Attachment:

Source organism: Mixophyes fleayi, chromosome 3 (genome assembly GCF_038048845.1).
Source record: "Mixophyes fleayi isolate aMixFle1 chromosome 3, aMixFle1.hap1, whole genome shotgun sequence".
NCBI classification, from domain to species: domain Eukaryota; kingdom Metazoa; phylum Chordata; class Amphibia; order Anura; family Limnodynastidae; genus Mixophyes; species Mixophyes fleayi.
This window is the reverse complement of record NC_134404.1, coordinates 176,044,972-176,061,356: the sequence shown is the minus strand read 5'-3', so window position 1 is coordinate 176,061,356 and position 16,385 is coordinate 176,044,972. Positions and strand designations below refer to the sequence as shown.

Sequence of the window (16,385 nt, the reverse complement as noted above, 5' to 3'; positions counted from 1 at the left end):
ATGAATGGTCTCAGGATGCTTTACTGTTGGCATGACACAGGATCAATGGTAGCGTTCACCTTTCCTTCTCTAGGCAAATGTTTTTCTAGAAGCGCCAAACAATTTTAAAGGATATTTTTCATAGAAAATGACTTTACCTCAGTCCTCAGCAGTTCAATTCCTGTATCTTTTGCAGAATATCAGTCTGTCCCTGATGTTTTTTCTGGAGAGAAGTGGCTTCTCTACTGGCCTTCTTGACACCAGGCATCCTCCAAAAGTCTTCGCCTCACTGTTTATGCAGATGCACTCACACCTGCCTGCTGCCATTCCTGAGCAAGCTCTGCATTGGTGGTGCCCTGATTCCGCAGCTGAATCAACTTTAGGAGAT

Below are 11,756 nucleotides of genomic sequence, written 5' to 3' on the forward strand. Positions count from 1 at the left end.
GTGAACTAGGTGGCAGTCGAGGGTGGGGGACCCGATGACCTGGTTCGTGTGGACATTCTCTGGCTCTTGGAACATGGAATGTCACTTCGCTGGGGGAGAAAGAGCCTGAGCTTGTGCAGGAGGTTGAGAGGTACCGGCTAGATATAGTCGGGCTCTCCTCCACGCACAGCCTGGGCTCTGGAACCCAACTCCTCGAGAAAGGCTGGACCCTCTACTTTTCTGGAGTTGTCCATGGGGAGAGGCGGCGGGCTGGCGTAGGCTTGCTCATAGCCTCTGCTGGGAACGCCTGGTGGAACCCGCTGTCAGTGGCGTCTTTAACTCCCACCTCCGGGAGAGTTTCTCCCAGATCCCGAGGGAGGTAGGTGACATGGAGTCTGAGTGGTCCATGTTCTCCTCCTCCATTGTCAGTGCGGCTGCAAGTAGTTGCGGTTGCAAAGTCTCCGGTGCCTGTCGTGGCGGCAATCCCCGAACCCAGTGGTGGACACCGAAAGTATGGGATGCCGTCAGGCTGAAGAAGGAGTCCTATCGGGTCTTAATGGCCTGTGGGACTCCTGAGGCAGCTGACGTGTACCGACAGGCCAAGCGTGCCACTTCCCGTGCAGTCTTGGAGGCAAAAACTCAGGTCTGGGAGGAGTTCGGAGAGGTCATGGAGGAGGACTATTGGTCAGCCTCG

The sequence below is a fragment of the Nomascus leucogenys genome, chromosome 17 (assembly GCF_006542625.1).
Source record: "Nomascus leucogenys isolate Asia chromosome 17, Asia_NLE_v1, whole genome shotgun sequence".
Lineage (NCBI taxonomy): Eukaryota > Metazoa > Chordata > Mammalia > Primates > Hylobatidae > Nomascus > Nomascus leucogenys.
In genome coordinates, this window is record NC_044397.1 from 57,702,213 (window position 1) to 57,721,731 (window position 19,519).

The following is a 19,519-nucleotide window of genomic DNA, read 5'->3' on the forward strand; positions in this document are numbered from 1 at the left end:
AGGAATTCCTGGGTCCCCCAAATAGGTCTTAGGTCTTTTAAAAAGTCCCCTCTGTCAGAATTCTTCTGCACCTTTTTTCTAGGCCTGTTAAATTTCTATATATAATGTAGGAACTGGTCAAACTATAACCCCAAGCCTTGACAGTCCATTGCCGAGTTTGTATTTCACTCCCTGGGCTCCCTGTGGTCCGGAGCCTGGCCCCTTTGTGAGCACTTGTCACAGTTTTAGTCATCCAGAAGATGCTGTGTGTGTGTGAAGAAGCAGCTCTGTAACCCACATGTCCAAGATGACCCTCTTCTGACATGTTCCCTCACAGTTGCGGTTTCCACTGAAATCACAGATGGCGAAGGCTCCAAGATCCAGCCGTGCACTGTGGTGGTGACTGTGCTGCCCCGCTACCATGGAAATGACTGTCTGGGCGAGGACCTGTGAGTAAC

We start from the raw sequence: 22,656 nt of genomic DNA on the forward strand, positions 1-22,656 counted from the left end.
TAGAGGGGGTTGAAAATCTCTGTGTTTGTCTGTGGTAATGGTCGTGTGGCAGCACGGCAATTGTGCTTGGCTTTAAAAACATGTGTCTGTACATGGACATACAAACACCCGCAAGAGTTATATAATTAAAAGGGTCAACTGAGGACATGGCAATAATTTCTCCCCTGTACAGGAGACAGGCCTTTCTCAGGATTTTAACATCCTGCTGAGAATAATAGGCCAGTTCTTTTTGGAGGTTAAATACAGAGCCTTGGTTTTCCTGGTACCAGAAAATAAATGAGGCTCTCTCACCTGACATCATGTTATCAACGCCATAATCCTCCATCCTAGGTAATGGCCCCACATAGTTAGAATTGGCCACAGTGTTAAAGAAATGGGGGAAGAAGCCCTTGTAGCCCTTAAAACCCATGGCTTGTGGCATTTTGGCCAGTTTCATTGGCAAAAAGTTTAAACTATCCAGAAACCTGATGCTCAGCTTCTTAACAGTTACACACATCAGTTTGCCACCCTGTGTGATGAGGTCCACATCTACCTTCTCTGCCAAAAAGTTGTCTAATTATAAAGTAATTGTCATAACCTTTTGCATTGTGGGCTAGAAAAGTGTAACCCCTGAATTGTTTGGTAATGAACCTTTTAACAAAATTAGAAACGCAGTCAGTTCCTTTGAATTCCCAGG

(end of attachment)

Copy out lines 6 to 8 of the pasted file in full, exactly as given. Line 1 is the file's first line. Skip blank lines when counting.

ATGAATGGTCTCAGGATGCTTTACTGTTGGCATGACACAGGATCAATGGTAGCGTTCACCTTTCCTTCTCTAGGCAAATGTTTTTCTAGAAGCGCCAAACAATTTTAAAGGATATTTTTCATAGAAAATGACTTTACCTCAGTCCTCAGCAGTTCAATTCCTGTATCTTTTGCAGAATATCAGTCTGTCCCTGATGTTTTTTCTGGAGAGAAGTGGCTTCTCTACTGGCCTTCTTGACACCAGGCATCCTCCAAAAGTCTTCGCCTCACTGTTTATGCAGATGCACTCACACCTGCCTGCTGCCATTCCTGAGCAAGCTCTGCATTGGTGGTGCCCTGATTCCGCAGCTGAATCAACTTTAGGAGAT

Below are 11,756 nucleotides of genomic sequence, written 5' to 3' on the forward strand. Positions count from 1 at the left end.
GTGAACTAGGTGGCAGTCGAGGGTGGGGGACCCGATGACCTGGTTCGTGTGGACATTCTCTGGCTCTTGGAACATGGAATGTCACTTCGCTGGGGGAGAAAGAGCCTGAGCTTGTGCAGGAGGTTGAGAGGTACCGGCTAGATATAGTCGGGCTCTCCTCCACGCACAGCCTGGGCTCTGGAACCCAACTCCTCGAGAAAGGCTGGACCCTCTACTTTTCTGGAGTTGTCCATGGGGAGAGGCGGCGGGCTGGCGTAGGCTTGCTCATAGCCTCTGCTGGGAACGCCTGGTGGAACCCGCTGTCAGTGGCGTCTTTAACTCCCACCTCCGGGAGAGTTTCTCCCAGATCCCGAGGGAGGTAGGTGACATGGAGTCTGAGTGGTCCATGTTCTCCTCCTCCATTGTCAGTGCGGCTGCAAGTAGTTGCGGTTGCAAAGTCTCCGGTGCCTGTCGTGGCGGCAATCCCCGAACCCAGTGGTGGACACCGAAAGTATGGGATGCCGTCAGGCTGAAGAAGGAGTCCTATCGGGTCTTAATGGCCTGTGGGACTCCTGAGGCAGCTGACGTGTACCGACAGGCCAAGCGTGCCACTTCCCGTGCAGTCTTGGAGGCAAAAACTCAGGTCTGGGAGGAGTTCGGAGAGGTCATGGAGGAGGACTATTGGTCAGCCTCG